Separately, leading UK virology experts fear this potential double-whammy could be a major problem for the NHS.
‘I am concerned about a possible “twindemic”,’ says Dr Simon Clarke, an associate professor in cellular microbiology at the University of Reading. He fears that ‘the NHS could be in for a fairly torrid time this winter’.
Apart from testing with lateral flow tests for Covid, it can be difficult to tell if someone has both infections. Unlike early Covid variants (where the main symptoms were cough, fever and loss of smell or taste), Omicron symptoms are more flu-like — runny nose, headache, sneezing, sore throat and fatigue.
‘The symptoms can be quite similar and, unfortunately, if you get both at the same time, you have a higher chance of ending up in intensive care or dying,’ says Professor Openshaw.
‘That is why vaccines are essential — and, remember, it takes up to three weeks for flu and Covid vaccines to be fully effective, so don’t delay.’
As well as vaccines, some of Britain’s leading infectious disease experts are already taking steps to protect themselves.
‘I am sticking with masks in crowded places,’ says Professor Openshaw. ‘I was at a conference recently where there were lots of new data showing they work [in reducing transmission]. But they must be high-grade masks — i.e. N95 masks [the ones that look like ‘beaks’] — and tight-fitting.’
Professor Easton says he and his family still wear masks in public places such as supermarkets.
‘The evidence shows that wearing masks reduces the spread of infections — and they work just as well for flu as for Covid,’ he says.
And Daniel Altmann, a professor of immunology at Imperial College London, will continue to wear masks on public transport and also carry out frequent lateral flow tests for Covid.
He warns: ‘There has been a rather unhelpful narrative that the pandemic has been beaten.
‘Yet Covid cases are rising, with the new BA.5 strain breaking through and in other parts of the world, such as the U.S., even worse variants taking over. So I will continue to take precautions.’
Who should (and shouldn’t) have both jabs together
With warnings that we’re now facing a ‘twindemic’ of Covid and influenza, ‘it’s vital that those most susceptible to serious illness from these viruses come forward for vaccines in order to protect themselves and those around them’, says Steve Russell, NHS director for vaccinations and screening.
Around 33 million people in England (adults over the age of 50 and those who are in ‘at risk’ groups) will be eligible for a free flu jab this autumn; 26 million are eligible for a further Covid booster (the over 50s, frontline care workers, care home residents and patients who are clinically vulnerable).
While the jabs for flu and Covid are separate, many people may be offered both at the same time — but does it make sense to do this if your local health centre offers it? Or is it more prudent to have them separately, to avoid a double dose of side-effects?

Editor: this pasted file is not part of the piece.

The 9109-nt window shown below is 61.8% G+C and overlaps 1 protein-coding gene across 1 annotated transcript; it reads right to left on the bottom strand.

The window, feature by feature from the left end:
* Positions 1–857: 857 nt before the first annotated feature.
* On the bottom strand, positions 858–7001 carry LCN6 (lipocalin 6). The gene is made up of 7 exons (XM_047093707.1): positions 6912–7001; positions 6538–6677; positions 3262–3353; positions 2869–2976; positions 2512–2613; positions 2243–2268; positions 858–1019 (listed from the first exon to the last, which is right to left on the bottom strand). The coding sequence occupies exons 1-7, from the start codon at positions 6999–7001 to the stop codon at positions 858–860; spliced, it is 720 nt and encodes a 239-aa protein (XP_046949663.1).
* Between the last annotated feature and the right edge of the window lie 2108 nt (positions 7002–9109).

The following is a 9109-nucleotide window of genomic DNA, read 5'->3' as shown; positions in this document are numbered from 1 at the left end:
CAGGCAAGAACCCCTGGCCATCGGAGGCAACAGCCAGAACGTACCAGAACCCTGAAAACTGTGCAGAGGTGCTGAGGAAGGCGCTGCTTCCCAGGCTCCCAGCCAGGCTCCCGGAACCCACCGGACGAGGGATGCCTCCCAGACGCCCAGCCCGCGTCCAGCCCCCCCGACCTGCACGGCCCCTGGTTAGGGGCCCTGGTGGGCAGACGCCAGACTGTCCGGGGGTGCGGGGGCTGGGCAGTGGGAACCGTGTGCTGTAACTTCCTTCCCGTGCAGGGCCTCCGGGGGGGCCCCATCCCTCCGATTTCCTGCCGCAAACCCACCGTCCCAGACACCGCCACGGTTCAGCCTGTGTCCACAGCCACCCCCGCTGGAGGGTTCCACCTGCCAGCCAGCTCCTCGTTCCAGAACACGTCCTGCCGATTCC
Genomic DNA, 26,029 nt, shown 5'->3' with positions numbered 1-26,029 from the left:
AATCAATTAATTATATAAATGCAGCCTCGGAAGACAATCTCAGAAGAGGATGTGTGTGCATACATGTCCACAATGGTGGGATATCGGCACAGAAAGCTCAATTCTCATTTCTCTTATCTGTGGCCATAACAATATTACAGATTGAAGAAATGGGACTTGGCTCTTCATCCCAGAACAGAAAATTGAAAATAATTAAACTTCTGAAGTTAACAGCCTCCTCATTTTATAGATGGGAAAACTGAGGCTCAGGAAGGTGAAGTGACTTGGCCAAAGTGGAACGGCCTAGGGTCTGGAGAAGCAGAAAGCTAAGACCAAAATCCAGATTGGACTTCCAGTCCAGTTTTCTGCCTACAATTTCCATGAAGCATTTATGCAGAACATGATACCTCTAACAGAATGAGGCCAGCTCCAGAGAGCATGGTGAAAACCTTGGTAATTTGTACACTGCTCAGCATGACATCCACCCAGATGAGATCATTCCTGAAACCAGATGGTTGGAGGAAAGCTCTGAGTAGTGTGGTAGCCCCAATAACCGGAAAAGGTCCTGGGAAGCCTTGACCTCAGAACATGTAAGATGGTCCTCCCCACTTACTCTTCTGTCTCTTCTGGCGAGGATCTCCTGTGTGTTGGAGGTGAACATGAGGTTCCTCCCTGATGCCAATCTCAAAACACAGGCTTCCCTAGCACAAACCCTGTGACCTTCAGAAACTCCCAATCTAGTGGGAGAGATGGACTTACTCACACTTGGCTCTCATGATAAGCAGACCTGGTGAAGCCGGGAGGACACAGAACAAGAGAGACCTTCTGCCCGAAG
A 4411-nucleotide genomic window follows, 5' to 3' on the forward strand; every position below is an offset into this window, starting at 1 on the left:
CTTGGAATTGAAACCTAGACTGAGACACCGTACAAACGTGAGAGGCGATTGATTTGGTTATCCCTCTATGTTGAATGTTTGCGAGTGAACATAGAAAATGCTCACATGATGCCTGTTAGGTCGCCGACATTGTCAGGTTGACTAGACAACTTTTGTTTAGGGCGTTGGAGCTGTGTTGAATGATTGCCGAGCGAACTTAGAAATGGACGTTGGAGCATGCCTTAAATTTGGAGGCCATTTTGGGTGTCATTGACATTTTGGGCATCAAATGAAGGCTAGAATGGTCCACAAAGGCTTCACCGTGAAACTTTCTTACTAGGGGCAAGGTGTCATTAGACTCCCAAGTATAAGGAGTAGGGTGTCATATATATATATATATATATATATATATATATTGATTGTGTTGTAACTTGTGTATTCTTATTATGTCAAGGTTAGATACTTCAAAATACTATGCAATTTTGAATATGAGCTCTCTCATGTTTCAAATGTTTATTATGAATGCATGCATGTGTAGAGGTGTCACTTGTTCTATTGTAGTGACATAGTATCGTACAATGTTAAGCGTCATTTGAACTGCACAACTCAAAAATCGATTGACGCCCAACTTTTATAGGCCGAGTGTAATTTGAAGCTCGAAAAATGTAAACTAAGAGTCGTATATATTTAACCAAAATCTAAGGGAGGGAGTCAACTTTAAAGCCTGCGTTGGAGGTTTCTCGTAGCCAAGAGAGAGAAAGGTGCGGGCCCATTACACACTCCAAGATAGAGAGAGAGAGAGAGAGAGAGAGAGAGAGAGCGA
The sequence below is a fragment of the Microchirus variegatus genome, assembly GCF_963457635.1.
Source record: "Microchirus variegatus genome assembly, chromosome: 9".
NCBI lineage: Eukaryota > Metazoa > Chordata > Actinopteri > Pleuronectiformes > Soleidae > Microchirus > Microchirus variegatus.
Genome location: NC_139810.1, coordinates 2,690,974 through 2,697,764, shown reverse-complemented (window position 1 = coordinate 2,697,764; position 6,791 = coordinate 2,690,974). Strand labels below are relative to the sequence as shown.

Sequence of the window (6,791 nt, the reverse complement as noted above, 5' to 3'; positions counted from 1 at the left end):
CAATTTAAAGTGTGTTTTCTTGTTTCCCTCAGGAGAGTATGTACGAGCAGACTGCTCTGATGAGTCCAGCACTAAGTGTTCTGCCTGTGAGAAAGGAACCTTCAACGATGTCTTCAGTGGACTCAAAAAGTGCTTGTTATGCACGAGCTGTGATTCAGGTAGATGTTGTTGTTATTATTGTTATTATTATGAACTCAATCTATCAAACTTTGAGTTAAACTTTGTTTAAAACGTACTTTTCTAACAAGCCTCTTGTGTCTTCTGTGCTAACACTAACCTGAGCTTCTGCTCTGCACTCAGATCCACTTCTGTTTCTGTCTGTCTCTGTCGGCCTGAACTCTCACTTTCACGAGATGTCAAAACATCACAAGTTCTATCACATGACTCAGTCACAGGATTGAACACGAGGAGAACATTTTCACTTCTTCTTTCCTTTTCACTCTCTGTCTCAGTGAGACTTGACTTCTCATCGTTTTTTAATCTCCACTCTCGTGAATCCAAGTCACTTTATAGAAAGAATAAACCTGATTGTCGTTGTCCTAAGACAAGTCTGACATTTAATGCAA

‘From an immunological point of view, it’s equally safe and effective whether you have both jabs together or separately,’ says Ian Jones, a professor of virology at Reading University. This was confirmed by a study of nearly 700 people which was published in the Lancet.
‘There’s no evidence that having both vaccines at the same time decreases the benefit of either,’ says Daniela Ferreira, a professor of vaccinology at the University of Oxford.
In the study, roughly half the volunteers, who included pregnant women and those with compromised immune systems, had the flu vaccine and the Covid booster at the same time — and the reactions in the double-jabbed group were largely mild or moderate. A small proportion experienced a more severe reaction: 5 per cent in the double-jabbed group compared with 3 per cent in the other groups.
Professor Jones believes that people should have both vaccinations at the same time, if offered, as ‘it’s less work for both vaccine-givers and members of the public’.
Having both jabs at the same time may also mean that discomfort or side-effects are limited to one occasion and one arm (ideally the arm least used), he adds.
But Professor Ferreira suggests that if you’ve previously suffered side-effects, such as soreness, and are having both at the same time, it is worth having one in each arm. Pharmacist Sultan Dajani, who is now administering 600 Covid vaccinations and 200 flu jabs a week near Southampton, goes further.
‘Older people and those with compromised immune systems — such as cancer patients — may be more prone to side-effects, such as tiredness for a day or two if they have both jabs at the same time,’ he told Good Health.
‘Although it’s not possible to say you would get double the side-effects with two vaccines at the same time, it will increase your potential for side-effects.’
There are no official guidelines on how long to leave between jabs, but Sultan Dajani believes it’s ‘prudent’ to allow at least a week between the two vaccines.